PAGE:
Gypsies and Travellers in Three Rivers District

How we work to promote the welfare of the Gipsy and Traveller population while balancing the rights of landowners

Gypsies and Travellers comprise a wide variety of cultural and ethnic groups. As with all ethnic groups with a particular culture, language or values, the Gypsy and Traveller population is protected by race discrimination law under the Equality Act 2010.

The aim of this information is to set out how we work with other official agencies to promote the welfare of the Gypsy and Traveller population while balancing the rights of landowners.

Does the council have a duty to move Gypsies and Travellers if they are camped without the landowner's permission?

No. If Gypsies and Travellers are camped on council land, we can evict them. Encampments on private land are usually the landowner's responsibility. The government has advised that encampments may be tolerated if they are not causing a problem.

If Gypsies/Travellers camp on private land, what can the landowner do?

If there is a Gypsy/Traveller encampment on your land, we suggest you:

  • talk to them to see if a leaving date can be agreed
  • take proceedings in the County Court under the Civil Procedure Rules 1998 to obtain a Court Order for their eviction (Note: there must be a minimum of two clear days between service of documents and the Court hearing)
  • contact Hertfordshire County Council's Gypsy Section for assistance on 01707 897 367

Please note that unless you have obtained planning permission for a caravan site on your land or you are a farmer who is employing the Gypsies/Travellers to pick fruit pick or other work, you may be in breach of the planning laws and legislation dealing with the licensing of caravan sites. If you require advice, contact the Environmental Health department at We may take enforcement action against landowners to remove any illegal encampment.

I have seen Gypsy/Traveller encampments on the side of the road or in parks. What can the council do in these cases?

If the Gypsy/Traveller encampments are causing problems, they will be moved on as soon as is possible and reasonable. We will visit the site and advise the Gypsy/Traveller people of their responsibility to keep the site clean and tidy. We may provide refuse collection facilities for this purpose.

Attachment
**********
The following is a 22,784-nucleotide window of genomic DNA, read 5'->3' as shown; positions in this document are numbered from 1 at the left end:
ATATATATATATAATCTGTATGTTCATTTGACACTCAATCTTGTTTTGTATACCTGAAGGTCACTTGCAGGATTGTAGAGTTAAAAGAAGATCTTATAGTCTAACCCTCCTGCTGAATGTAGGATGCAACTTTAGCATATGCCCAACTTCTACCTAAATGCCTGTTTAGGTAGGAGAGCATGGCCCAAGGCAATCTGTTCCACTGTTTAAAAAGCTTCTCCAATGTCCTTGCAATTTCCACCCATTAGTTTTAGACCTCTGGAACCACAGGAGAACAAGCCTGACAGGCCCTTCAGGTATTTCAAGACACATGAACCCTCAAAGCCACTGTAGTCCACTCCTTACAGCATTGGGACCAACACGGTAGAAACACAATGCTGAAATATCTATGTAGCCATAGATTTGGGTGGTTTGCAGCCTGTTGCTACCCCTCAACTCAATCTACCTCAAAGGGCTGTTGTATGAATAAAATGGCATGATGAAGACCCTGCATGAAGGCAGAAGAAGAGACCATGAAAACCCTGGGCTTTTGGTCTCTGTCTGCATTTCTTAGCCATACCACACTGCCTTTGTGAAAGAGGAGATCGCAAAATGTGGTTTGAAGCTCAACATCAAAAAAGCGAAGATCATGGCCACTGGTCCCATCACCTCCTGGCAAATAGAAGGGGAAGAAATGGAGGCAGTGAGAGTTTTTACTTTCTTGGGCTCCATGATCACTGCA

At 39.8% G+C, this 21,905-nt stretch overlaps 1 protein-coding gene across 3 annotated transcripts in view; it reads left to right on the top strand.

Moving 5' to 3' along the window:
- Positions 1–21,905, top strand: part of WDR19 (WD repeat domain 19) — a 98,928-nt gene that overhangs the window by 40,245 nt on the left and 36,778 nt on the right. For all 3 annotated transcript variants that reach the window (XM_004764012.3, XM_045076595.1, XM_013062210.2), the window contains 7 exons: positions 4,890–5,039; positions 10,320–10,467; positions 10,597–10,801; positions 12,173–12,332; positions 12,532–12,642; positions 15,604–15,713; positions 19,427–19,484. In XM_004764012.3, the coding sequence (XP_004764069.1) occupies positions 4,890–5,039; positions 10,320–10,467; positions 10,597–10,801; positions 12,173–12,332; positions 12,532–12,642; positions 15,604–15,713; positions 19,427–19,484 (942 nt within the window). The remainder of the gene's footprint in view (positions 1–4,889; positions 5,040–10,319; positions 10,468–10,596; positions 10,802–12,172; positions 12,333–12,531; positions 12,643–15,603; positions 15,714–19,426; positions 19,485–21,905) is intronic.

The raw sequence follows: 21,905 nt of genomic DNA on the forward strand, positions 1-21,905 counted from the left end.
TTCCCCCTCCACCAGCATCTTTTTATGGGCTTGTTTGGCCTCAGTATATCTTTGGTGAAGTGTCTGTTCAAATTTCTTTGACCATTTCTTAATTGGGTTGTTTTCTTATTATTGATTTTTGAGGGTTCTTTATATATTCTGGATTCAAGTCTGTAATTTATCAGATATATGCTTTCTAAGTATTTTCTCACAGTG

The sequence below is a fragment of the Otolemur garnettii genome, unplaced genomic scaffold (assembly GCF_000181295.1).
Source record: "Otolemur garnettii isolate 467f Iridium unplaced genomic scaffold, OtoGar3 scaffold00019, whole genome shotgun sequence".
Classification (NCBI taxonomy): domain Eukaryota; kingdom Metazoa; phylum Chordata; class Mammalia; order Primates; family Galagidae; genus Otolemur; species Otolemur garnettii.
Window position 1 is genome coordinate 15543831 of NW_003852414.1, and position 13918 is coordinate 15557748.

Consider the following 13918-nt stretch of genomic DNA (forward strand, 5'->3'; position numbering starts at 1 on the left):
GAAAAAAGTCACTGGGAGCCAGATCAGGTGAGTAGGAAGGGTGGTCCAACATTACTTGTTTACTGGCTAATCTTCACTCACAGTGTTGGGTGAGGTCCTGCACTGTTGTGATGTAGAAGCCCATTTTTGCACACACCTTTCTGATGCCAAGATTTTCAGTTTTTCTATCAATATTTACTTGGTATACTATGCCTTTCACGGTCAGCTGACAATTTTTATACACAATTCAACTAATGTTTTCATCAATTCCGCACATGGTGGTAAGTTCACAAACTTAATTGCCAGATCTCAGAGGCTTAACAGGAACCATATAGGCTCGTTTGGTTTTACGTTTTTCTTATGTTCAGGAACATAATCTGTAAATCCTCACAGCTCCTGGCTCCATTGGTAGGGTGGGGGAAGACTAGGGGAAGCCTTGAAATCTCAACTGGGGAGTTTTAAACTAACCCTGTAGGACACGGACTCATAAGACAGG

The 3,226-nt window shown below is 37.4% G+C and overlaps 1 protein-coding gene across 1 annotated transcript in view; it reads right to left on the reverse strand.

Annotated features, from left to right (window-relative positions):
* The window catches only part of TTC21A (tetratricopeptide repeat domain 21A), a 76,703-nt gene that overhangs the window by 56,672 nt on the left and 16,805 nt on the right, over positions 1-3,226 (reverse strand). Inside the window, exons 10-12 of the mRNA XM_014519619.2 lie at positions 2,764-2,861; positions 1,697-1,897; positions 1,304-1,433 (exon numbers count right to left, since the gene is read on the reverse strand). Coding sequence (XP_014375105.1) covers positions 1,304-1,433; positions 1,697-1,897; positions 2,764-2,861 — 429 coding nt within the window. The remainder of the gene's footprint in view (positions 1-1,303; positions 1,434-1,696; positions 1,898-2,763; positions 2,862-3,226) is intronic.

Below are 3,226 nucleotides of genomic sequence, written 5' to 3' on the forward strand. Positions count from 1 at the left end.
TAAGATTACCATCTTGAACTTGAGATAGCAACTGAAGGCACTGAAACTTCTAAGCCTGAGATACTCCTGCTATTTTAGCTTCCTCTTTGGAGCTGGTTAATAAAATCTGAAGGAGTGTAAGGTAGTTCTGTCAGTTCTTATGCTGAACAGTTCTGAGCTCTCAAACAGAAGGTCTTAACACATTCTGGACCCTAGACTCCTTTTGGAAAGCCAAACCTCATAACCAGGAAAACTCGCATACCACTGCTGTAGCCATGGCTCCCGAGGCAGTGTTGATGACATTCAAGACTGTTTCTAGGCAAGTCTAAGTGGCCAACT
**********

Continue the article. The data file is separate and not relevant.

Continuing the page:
Can the council remove Gypsies/Travellers from council-owned land immediately?

No, we must first:

  • show that the Gypsies/Travellers are on the land without consent
  • make enquiries regarding their general health and welfare and their children's education
  • ensure full compliance with the Human Rights Act 1998
  • follow a set procedure in terms of proving ownership of land and details of the illegal encampment so we can obtain the necessary authority from the courts to order the Gypsies/Travellers to leave the site

Can the court refuse to grant an order to move Gypsies and Travellers on?

Yes. A court may refuse to grant an order if there is an unavoidable reason for the Gypsies/Travellers to stay on the site or if the court believes we have failed to make adequate enquiries regarding the general health and welfare of the Gypsy and Traveller people.

What can the police do?

The police will visit all sites reported to them. In certain circumstances (for example, where the Gypsies/Travellers have six or more vehicles), officers may use powers under Section 61 of the Criminal Justice and Public Order Act 1994. These powers are only used in situations of serious criminality or public disorder that cannot be addressed under normal criminal legislation.

The police are bound by the Human Rights Act 1998 and will not use section 61 if doing so would prevent the civil courts from applying welfare considerations. The duty of the police is to preserve the peace and prevent crime. Trespass on land by itself is not a criminal offence. The police will investigate criminal and public order offences, but trespass and the removal of trespassers are the responsibilities of the landowner.